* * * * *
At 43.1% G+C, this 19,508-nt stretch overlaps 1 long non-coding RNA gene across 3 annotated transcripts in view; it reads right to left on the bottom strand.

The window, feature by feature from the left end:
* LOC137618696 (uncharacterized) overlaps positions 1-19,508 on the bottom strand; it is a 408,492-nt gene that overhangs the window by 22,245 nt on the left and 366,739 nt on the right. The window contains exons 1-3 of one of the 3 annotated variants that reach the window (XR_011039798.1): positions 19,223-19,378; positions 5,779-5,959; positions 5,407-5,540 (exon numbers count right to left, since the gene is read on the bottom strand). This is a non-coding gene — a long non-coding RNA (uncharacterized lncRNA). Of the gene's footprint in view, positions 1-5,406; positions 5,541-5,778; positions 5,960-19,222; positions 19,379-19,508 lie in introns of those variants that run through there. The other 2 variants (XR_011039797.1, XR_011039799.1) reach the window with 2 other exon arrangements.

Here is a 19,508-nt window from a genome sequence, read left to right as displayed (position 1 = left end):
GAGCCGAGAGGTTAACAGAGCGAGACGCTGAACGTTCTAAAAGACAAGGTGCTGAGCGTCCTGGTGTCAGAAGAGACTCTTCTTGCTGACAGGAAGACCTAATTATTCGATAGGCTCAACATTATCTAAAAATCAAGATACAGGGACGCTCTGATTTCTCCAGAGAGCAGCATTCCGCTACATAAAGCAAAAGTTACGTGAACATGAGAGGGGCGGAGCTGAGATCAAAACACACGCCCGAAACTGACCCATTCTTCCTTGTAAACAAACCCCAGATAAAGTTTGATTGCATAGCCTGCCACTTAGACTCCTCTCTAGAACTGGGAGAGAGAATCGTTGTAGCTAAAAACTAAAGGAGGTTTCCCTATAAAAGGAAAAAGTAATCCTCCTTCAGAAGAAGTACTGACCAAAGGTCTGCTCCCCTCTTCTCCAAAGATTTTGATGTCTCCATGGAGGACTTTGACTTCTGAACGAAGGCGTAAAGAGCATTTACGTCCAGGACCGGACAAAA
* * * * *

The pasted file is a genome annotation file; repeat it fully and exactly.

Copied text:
At 43.1% G+C, this 19,508-nt stretch overlaps 1 long non-coding RNA gene across 3 annotated transcripts in view; it reads right to left on the bottom strand.

The window, feature by feature from the left end:
* LOC137618696 (uncharacterized) overlaps positions 1-19,508 on the bottom strand; it is a 408,492-nt gene that overhangs the window by 22,245 nt on the left and 366,739 nt on the right. The window contains exons 1-3 of one of the 3 annotated variants that reach the window (XR_011039798.1): positions 19,223-19,378; positions 5,779-5,959; positions 5,407-5,540 (exon numbers count right to left, since the gene is read on the bottom strand). This is a non-coding gene — a long non-coding RNA (uncharacterized lncRNA). Of the gene's footprint in view, positions 1-5,406; positions 5,541-5,778; positions 5,960-19,222; positions 19,379-19,508 lie in introns of those variants that run through there. The other 2 variants (XR_011039797.1, XR_011039799.1) reach the window with 2 other exon arrangements.

Here is a 19,508-nt window from a genome sequence, read left to right as displayed (position 1 = left end):
GAGCCGAGAGGTTAACAGAGCGAGACGCTGAACGTTCTAAAAGACAAGGTGCTGAGCGTCCTGGTGTCAGAAGAGACTCTTCTTGCTGACAGGAAGACCTAATTATTCGATAGGCTCAACATTATCTAAAAATCAAGATACAGGGACGCTCTGATTTCTCCAGAGAGCAGCATTCCGCTACATAAAGCAAAAGTTACGTGAACATGAGAGGGGCGGAGCTGAGATCAAAACACACGCCCGAAACTGACCCATTCTTCCTTGTAAACAAACCCCAGATAAAGTTTGATTGCATAGCCTGCCACTTAGACTCCTCTCTAGAACTGGGAGAGAGAATCGTTGTAGCTAAAAACTAAAGGAGGTTTCCCTATAAAAGGAAAAAGTAATCCTCCTTCAGAAGAAGTACTGACCAAAGGTCTGCTCCCCTCTTCTCCAAAGATTTTGATGTCTCCATGGAGGACTTTGACTTCTGAACGAAGGCGTAAAGAGCATTTACGTCCAGGACCGGACAAAA